Use trustworthy, widespread, multi-lingual, culturally appropriate and inclusive means of alerting the target population in case of disasters


Disaster managers and other relevant authorities should seek to identify the most suitable technological means to alert communities during an emergency. The technology used must be trustworthy, irrespective of whether it is fully automatic or manual. It must be adapted to the communities’ culture and level of technology acceptance. Moreover, the system must allow alerting the whole population, which often implies sending a unique message through multiple communication platforms.

Applicable to:

Stakeholders: Policy Makers, Disaster Managers

Disaster Phases: Prevention, Preparedness

Types of Actors Concerned: Non-active citizens, Active citizens, Media, Entrepreneurs

Hazards: Natural hazards, Man-made non-intentional hazards or emergency situations, Man-made intentional hazards

Cultural Map Entries:

Communication patterns between the different actors of disaster response

Ethnically inclusive climates change adaptation strategies

Introduction of a colour coding system for risk levels used for warning alerts amongst different actors

Specialised assistance tools developed by the German Red Cross for people with special needs

Preparedness actions for all vulnerable groups during heat waves

The EU-funded project ‘Aware and Resilient’ (2013-2015) description

Comunitat Valenciana' is a public service in the Valencian region that receives emergency calls in Valencian, Spanish, English, French and German

Language-independent communication in case of disaster

Cultural differences in visual communication and perception

Text messages, the most efficient and resilient mode of communication after a disaster

Security values and communication in risk perception

The roles of religious leaders in disaster preparedness

Importance of safety instructions in non-native languages

Information channels to be used to communicate information about disaster preparedness

Interest in receiving information about disaster preparedness amongst citizens in Frankfurt

The importance of conveying disaster-related messages in at least three languages

The role of celebrity leaders in mobilizing citizens and resources

Language barriers in disaster situations

"Territorial belonging" of individuals and its impact on the response to a disaster

Traditional vs modern communication channels

"Home alone" scenario for children during a disaster less likely in Italy

Perception of elderly as volunteers

Perception of foreigners as volunteers

The importance of communication strategies for the preparedness and response phases

Protection of minorities in disaster situations

Engaging community leaders to foster trust in authorities

Building trust in early warning systems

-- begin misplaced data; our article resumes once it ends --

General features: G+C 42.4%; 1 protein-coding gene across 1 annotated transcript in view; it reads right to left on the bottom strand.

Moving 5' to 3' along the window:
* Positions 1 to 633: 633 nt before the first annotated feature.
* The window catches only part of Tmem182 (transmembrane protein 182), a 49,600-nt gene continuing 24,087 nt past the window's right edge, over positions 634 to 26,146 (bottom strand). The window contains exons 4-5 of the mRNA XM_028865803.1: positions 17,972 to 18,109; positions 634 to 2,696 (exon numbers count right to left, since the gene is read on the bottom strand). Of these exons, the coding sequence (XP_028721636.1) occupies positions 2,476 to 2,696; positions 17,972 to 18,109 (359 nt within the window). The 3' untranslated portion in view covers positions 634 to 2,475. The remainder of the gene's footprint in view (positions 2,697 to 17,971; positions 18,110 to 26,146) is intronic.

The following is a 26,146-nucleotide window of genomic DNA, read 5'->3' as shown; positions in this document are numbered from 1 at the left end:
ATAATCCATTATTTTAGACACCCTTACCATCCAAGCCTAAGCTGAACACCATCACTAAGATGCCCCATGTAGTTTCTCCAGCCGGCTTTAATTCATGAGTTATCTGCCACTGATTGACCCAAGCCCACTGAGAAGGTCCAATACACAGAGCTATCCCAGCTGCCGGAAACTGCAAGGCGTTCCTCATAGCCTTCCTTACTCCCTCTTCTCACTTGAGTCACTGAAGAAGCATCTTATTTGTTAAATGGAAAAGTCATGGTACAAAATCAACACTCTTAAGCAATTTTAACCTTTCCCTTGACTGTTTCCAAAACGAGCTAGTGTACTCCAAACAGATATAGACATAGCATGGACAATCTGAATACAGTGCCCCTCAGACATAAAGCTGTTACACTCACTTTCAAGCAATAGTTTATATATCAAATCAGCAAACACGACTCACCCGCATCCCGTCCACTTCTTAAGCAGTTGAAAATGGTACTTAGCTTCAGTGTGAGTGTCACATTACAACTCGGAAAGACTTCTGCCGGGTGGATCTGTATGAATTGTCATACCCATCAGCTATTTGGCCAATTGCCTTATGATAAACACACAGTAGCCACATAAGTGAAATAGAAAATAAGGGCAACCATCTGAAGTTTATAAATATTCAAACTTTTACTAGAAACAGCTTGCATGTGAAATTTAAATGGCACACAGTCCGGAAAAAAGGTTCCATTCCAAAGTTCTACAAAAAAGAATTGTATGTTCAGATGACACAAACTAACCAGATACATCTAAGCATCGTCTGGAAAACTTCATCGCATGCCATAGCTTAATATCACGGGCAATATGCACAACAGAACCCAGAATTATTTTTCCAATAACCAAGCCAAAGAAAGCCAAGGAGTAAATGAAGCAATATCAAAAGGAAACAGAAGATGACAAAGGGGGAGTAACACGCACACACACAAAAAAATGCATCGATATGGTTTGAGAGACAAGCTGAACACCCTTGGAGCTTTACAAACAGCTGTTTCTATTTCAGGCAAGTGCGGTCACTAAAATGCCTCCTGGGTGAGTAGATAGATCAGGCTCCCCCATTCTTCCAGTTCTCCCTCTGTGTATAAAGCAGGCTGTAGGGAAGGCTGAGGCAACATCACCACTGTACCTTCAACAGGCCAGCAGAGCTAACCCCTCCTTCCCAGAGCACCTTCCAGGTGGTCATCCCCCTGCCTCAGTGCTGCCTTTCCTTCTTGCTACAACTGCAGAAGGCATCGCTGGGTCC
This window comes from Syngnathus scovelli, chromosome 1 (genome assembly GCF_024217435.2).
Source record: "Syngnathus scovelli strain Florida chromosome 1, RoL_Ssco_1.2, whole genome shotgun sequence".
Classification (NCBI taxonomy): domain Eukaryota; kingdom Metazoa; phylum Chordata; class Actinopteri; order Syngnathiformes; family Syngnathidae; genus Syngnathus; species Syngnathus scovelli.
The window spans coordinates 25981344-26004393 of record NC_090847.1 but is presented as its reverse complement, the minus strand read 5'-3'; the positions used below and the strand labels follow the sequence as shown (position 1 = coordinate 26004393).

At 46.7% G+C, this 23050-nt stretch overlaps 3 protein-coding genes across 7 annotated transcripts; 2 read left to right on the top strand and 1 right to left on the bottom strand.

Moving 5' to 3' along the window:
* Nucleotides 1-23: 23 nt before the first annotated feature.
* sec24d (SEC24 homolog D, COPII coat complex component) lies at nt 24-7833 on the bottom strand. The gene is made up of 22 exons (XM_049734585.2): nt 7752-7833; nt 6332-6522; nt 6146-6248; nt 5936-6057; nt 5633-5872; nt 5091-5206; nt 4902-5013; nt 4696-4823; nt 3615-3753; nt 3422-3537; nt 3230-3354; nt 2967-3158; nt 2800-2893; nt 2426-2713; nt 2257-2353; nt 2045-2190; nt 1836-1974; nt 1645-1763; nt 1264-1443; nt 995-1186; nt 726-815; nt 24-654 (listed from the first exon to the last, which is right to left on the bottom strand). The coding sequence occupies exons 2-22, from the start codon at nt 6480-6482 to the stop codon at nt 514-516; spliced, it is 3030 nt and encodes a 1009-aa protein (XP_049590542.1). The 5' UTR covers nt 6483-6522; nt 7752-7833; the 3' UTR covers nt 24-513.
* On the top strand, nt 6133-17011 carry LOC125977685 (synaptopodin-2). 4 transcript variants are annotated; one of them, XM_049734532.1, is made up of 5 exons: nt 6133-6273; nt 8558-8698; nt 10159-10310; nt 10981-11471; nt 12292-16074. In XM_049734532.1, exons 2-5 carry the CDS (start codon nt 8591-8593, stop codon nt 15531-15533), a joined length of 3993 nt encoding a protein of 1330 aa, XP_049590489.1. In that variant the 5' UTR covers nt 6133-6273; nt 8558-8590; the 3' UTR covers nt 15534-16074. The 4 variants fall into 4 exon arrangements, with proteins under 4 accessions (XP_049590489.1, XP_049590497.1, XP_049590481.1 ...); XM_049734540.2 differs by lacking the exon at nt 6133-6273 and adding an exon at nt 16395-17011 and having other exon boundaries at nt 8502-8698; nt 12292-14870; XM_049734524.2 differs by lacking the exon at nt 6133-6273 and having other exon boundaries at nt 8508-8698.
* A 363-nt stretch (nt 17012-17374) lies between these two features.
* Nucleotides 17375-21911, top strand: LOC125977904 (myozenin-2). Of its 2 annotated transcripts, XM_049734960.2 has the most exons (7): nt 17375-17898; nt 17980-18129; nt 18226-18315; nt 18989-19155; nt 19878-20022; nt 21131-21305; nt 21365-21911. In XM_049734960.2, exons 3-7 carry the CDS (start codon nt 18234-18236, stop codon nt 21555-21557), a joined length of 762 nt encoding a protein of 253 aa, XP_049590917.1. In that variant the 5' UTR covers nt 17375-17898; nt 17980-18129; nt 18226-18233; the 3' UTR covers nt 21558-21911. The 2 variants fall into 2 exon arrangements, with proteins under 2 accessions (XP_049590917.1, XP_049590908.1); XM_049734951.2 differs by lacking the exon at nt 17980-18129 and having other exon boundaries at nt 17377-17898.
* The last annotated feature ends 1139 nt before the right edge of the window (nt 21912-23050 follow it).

Building effective communication mechanism between communities and DMAs

Risk perception in relation to hazard type

Community leaders as gatekeepers in social networks

Special information needs of young people

The special needs of elderly people in information dissemination

Women's and minorities' risk perceptions during the preparedness phase

Relationship between community sense and technology use

General association with cultural factors: Communication

Implementation steps:

A. Always take into account the social vulnerabilities, technological culture and habits of target groups when setting-up early-warning alerting systems. Related cultural factors: Communication, Social exclusion

B. Foster the fast distribution of disaster information or alerts / warnings. Related cultural factors: Communication

C. Identify and recruit “online volunteers”, e.g. through adverts/banners on social media sites, who would be willing to take up the role of an information distributor in a disaster situation, using their personal online social networks. Related cultural factors: Communication

D. Ensure the effectiveness of the early warning by following the principles of timeliness (e.g. the information is communicated in time) and credibility (e.g., the source/platform is trusted). Related cultural factors: Communication

E. Create partnerships with the necessary stakeholders e.g. mobile operators in order to find the most efficient means of alerting the population in case of disasters. Related cultural factors: Communication

F. Provide disaster information and announcements in more than one language in order to increase availability of information to different communities. Related cultural factors: Communication, Languages

G. Disaster managers should take into account that people normally doubt warnings based on factors that are either people-centred, risk-centred or system-centred, e.g. citizens may be less likely to respond to warnings of man-made disasters than those of natural disasters. Related cultural factors: Communication

H. Design and adapt emergency warning systems for visual, hearing and cognitive impairments, and further communicate them with multiple media. Related cultural factors: Communication, Social exclusion

I. Consider cultural factors in disaster communication. Related cultural factors: Communication


Further reading:

Jayasinghe, G. et al., 2006. A GSM Alarm Devise For Disaster Early Warning. In First International Conference on Industrial and Information Systems. pp. 1–5.

Basher, R., 2006. Global early warning systems for natural hazards: systematic and people centred. Philosophical Transactions of the Royal Society A: Mathematical, Physical and Engineering Sciences, 364(1845), pp.2167–2182. Available at: